A Polish word, “polica” translated into English means “urgent action” which is ironic as most tracks seemingly stay rooted to the spot: opener ‘Amongster’, for example, simply drenching itself in a sprawl of frothy synths throughout. Similarly, ‘I See My Mother’ spine is constantly defined by skeletal side snares, whilst banshee-like wailing haunts the crevices of the restless ‘Violent Games’. But the result is an album that doesn’t tediously trail, instead being one of the most mesmerising pieces of work Polica’s members have created.
It’s Leanagh who’s central to the album: her voice heavily auto-tuned to sound part ghostly and part alien-like and the overall effect is, less of your typical throw away pop princess, but more of a spectral being urging you to listen more closely. On ‘Form’ she apologetically sings: “It’s a brand new day/ and I’m sorry/ I will never take her away.” Further on during the bubbling ‘Dark Star,’ she becomes regretful (“What’s mine / What is all mine / It’s not my child/ Not my child). Finally, Leanagh reveals her own loneliness on ‘Wandering Star’ (features vocals from Bon Iver’s Mike Noyce) as she cries: “When the day is done / And I lay me down / This sheet’s so cold / And your space is dark.”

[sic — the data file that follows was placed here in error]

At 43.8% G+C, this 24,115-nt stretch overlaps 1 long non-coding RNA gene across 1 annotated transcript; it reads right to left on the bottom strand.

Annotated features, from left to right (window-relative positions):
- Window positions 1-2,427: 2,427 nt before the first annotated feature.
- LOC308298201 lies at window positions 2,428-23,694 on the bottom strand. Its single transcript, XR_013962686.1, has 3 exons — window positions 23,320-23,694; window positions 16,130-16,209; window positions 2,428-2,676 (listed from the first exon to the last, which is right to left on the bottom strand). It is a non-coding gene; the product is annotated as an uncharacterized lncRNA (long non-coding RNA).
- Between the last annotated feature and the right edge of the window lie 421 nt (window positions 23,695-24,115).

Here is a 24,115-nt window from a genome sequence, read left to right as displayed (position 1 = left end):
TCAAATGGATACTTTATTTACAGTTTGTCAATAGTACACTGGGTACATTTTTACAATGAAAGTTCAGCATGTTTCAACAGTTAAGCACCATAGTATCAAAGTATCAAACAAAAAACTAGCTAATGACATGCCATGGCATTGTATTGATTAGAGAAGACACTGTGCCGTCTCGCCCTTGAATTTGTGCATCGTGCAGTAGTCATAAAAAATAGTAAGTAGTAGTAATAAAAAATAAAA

‘Give You The Ghost’ is very much a heartbreak album (Leanagh’s recent divorce is an influence) and it’s these themes of alienation and anguish that adds a human element to an otherwise robotic record. Combined with the hypnotic instrumentation that blankets the record, it’s easy to immerse yourself and get lost in its alluring character. Once you finally come back to your senses though, you’ll want to dive straight back in.